Sunday, February 3, 2013


Happy New year to fellow Lazio readers!...First, I must say a big thank you to everyone who has visited and commented on my blog since day one. So to all of you, I say...ooshhee!!!(Thank you)

Now to a more important topic on my heart, gun violence. Its no new story that recent gun related violence stories in America have sparked debates that might eventually lead to new gun laws, curbing or restricting the possession of certain types of guns. I have held debates with individuals on both sides, read stories and propositions and put myself in the shoes of everyone who voiced their concerns about this important issue. These are strictly my views, and I am very open to hold an intellectual debate on this issue.

It might seem a little weird for me to talk about this. Let's face it, I'm a Nigerian-born American resident with a funny name, story and accent. My family members, though I never saw them with guns, I have no doubt their military training would have exposed them to different types of semi-automatic weapons and artilleries.

We have heard and read about recent massacres; Aurora shooting, Sheik shooting and the Sandy Hook elementary massacre. These recent massacres, I believe, have sparked debates on gun violence, more specifically between the National Riffle Association (NRA) and Obama administration. During one of my talks, a friend told me about her strong belief in the judgement of our founding fathers; George Washington, John Adams, Abraham Lincoln, and others who fought through blood, sweat and tears towards the development of this great nation. My friend expressed her concern that America might just be losing its fundamental values as a nation with these ever-changing laws. She highly valued her second amendment right and felt that limiting our gun laws would only limit her freedom in the most democratic nation the world has ever produced.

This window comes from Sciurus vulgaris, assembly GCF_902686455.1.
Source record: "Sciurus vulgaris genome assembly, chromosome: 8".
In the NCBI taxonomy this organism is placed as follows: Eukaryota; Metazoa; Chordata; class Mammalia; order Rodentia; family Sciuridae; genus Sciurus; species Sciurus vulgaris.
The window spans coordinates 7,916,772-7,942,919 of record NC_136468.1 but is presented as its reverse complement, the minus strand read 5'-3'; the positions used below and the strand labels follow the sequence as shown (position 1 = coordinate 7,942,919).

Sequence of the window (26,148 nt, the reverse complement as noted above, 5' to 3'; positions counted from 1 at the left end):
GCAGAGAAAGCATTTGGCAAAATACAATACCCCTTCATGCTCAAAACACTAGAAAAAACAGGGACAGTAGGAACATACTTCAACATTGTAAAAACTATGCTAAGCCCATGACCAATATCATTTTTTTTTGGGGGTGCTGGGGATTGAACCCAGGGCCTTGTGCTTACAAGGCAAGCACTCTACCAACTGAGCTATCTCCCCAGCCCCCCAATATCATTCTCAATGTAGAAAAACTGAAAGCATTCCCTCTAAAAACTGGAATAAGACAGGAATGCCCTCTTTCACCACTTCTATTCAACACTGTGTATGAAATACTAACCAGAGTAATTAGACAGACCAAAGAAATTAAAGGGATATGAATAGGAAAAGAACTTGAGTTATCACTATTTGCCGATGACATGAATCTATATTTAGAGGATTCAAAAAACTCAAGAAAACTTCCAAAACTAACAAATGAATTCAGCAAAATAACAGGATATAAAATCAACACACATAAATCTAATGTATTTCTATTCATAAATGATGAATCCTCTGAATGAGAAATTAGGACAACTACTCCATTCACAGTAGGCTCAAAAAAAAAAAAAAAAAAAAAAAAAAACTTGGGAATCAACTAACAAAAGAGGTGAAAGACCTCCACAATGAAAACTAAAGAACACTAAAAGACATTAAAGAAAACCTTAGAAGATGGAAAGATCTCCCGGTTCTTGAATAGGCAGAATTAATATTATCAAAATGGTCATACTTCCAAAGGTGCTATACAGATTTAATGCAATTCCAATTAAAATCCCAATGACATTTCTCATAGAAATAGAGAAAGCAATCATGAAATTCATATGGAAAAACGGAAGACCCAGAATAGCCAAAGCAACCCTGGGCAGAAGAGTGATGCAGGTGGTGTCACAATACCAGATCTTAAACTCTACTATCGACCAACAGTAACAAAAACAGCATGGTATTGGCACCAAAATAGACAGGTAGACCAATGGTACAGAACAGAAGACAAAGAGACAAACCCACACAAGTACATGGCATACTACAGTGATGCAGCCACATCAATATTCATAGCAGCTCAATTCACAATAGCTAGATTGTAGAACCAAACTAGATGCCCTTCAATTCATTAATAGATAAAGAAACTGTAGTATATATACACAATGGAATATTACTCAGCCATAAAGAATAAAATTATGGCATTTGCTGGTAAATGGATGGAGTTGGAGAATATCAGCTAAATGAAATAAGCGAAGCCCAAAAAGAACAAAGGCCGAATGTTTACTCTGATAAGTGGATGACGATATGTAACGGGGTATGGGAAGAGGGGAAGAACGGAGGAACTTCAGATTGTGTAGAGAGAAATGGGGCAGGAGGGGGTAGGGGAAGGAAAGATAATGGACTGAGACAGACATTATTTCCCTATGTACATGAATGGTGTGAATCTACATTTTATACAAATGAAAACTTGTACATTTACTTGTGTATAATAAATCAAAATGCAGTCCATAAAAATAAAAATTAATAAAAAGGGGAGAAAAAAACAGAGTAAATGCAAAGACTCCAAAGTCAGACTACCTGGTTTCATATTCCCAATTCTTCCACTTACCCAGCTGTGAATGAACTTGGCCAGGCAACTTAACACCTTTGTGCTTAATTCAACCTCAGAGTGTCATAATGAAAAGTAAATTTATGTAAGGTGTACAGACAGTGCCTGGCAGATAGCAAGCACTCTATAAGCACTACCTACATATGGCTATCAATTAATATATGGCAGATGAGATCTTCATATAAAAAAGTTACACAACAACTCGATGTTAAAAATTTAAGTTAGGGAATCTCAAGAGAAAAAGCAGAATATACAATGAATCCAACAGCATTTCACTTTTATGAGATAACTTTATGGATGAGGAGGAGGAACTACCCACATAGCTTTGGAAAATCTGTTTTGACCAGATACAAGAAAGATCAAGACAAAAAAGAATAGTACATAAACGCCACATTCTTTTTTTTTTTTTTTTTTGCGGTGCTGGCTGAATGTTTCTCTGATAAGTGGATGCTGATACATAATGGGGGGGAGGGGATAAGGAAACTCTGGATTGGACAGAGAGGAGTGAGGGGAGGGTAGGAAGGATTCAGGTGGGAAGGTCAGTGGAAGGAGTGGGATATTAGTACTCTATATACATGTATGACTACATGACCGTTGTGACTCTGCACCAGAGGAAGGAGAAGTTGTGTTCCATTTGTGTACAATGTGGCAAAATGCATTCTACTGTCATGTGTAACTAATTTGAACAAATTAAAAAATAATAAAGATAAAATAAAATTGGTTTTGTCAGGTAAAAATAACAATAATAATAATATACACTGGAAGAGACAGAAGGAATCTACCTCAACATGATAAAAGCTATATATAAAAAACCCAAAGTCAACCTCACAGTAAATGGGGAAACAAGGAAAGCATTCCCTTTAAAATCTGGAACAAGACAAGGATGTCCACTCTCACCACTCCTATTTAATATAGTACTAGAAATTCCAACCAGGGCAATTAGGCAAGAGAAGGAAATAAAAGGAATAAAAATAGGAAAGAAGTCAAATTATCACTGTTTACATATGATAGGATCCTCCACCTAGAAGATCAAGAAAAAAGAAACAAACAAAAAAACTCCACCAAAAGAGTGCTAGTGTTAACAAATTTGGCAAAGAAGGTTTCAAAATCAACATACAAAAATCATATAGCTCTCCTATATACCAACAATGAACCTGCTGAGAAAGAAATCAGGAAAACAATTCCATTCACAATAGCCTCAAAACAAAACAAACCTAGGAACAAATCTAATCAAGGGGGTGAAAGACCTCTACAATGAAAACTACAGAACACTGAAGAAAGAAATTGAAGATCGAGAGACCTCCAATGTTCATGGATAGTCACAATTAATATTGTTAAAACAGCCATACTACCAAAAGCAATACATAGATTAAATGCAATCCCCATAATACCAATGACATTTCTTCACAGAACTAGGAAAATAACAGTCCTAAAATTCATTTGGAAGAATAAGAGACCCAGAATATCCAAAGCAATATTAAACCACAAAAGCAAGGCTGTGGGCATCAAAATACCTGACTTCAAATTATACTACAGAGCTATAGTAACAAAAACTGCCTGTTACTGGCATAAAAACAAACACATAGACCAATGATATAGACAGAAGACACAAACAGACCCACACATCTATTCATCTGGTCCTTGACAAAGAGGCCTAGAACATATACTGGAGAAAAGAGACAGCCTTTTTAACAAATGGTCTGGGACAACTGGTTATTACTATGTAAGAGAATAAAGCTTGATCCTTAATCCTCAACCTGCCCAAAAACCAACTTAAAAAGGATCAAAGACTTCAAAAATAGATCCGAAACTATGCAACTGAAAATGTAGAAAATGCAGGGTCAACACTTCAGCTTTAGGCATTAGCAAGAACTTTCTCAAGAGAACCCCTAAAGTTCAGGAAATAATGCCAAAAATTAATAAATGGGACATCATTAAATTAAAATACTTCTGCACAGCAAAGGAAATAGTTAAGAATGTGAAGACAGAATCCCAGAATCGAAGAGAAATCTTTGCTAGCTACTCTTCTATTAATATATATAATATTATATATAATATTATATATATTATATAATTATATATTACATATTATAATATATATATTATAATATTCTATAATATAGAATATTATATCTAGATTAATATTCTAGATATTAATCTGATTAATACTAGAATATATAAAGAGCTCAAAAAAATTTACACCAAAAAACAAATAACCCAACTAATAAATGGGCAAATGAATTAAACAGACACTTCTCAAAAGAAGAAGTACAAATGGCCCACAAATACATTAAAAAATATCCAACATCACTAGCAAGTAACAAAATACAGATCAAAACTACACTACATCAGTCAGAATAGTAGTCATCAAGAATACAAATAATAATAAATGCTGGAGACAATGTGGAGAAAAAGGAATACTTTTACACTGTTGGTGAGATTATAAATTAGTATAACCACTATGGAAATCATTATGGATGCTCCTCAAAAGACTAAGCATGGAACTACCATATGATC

Another good friend of mine made a point. She was concerned that 'if' a civil or international war ever came about in the United States, citizens might not be able to protect themselves. While I agree with her intent to protect America, I disagree with her approach.

First, I think as American citizens, it is very important that we remain objective and not subjective in our thought process, more specifically on the issue of gun violence. I start my first argument by sharing a quote I read from a Facebook friend's status. It says, "One of the signs of a dying church is when the pastor/ leader says, ' we have always done things this way'." That being said, I do strongly believe that the founding fathers fought for the freedom and greatness of this country. I also agree that these fundamental laws, written in the declaration of rights and into other parts of the constitution were put in because of the passion and love for this country. The truth is, we all love America. I love this country, and I would not want things to go down the gutter.